Prayer is a kind of communication between an individual and God. Prayer carries with it an implication of humility and superiority, namely that the person praying is a created being (therefore becoming humble) who is petitioning the Creator (God, who is superior to creation). In a more general sense, prayer is a mechanism faith based people use to communicate with and petition spiritual entities. Prayer automatically is associated with religious belief, since the recipient is believed to be a spiritual being. Specifically in regards to mental health, there is ample research that demonstrates prayer can have a deep positive impact on individual growth, regardless of faith or belief. People have been using prayer as a form of mental healing for thousands of years. Faith is an important aspect of who we are as human beings because for many it answers questions that cannot be answered by science, history, or society. If you are a person of faith, then regardless of whether or not your therapist believes in your faith, a good therapist will respect your religion and recognize the importance that prayer provides in your life. It is not the role or job of a therapist to 'weed' you away from your faith, but to provide treatment in harmony with, and in respect of, your spiritual beliefs.

Goals of Prayer

Prayer can have many goals such as seeking answers, asking for events to happen, to acquire things, to make it through a task, to express gratitude, help someone else, or simply to feel connected and forgiven. A common goal of prayer as a form of therapy is to find the truth within oneself through God. To feel connected to the divine creates a sense of purpose, meaning, and hope in the deepest places of the human heart. This awareness can be so powerful, that it becomes transcendent. So often, people can get caught up in daily routines, and life can seem to go by so fast. Yet, all of our time in this world is finite, and it is running out with each day that passes. It is easy to simply avoid thinking of our mortality, we can distract ourselves and never even consider the reality of death. Prayer is a potent mechanism that brings this human awareness back into our conscience. This in turn can have a profound effect of helping one to focus on things that really matter in life, and thus, be a helpful therapeutic aid in sorting out priorities and discovering oneself. This is seen as a process rather than a method.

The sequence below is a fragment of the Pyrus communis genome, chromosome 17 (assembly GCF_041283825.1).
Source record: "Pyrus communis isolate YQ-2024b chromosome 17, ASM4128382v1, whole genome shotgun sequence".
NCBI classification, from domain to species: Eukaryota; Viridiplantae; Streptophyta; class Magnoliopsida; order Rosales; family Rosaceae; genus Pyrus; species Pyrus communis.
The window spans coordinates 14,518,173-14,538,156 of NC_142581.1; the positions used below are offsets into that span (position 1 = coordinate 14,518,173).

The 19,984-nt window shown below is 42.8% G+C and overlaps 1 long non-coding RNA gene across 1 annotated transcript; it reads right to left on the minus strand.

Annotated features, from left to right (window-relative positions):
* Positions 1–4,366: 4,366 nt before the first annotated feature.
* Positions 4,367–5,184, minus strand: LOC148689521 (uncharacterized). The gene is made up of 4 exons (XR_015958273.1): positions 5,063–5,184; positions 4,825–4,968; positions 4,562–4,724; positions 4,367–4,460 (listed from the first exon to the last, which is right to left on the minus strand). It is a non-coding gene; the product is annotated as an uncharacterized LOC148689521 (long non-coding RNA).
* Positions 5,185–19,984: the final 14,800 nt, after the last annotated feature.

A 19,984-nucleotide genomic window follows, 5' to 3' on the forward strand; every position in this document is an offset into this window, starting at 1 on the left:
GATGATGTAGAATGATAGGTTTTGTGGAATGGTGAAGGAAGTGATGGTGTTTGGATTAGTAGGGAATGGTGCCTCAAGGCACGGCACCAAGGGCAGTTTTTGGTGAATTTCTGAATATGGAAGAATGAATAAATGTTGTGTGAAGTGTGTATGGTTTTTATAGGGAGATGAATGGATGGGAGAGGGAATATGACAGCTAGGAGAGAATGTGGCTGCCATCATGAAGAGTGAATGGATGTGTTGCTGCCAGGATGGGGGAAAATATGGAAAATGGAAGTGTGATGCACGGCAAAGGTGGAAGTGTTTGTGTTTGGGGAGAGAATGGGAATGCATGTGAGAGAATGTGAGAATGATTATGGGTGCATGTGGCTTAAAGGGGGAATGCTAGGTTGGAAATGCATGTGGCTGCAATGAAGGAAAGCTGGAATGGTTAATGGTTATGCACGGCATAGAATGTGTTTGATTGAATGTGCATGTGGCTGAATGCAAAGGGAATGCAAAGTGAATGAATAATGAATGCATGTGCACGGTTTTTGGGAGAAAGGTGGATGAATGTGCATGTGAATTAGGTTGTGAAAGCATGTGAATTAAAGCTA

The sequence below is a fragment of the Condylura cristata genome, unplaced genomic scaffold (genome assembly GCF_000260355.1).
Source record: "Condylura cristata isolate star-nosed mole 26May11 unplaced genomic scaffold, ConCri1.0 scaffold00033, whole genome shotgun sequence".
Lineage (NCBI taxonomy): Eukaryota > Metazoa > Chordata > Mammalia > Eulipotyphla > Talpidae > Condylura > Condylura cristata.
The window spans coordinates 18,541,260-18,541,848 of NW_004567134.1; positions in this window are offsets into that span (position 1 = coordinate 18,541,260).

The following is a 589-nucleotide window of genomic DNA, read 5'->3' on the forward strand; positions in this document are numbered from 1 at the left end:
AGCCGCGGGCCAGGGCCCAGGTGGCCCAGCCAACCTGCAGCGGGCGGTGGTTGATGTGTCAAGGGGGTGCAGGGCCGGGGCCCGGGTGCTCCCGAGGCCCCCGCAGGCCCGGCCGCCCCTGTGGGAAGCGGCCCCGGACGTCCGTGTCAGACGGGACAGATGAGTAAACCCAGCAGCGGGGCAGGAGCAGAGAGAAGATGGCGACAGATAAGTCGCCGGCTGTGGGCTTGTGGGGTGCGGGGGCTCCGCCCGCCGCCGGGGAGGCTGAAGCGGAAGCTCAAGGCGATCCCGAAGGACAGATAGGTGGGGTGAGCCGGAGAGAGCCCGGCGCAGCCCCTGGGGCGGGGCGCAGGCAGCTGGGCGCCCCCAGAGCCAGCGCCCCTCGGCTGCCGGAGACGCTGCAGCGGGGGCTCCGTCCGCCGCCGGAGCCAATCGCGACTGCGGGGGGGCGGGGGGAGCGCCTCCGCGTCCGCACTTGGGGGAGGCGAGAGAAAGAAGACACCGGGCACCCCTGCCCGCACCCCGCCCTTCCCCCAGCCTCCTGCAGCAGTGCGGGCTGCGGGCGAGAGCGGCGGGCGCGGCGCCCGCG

When is Prayer Used?

Prayer is used by people worldwide, of all faiths and persuasions. Logically, those who identify as atheist or agnostic would not use prayer in any serious way. Because Christianity is the most popular religion in North America, we will speak from that perspective. We want to pay respect to all faiths, but there is not room in this article to cover all world religions, so we will narrow our focus for the rest of this article to Christian prayer for the sake of time.

Speaking from the view of Christianity, prayer can be used at any time, day or night. Frequently, people will pray when they feel distressed about something. Common problems usually discussed are emotional, spiritual, or sexual problems, or issues with family or marriage. Since it involves speaking with the Lord about our problems and he is always there to listen, we can basically pray about whatever we want. However, the true health benefits of prayer have been unable to receive recognition due to the fact that healed patients may have gotten better through other factors. For example, many Christians do not drink or smoke which contributes to their overall health, yet those who pray are also less likely to exercise. Studies have shown that praying can have a similar affect on the heart to yoga.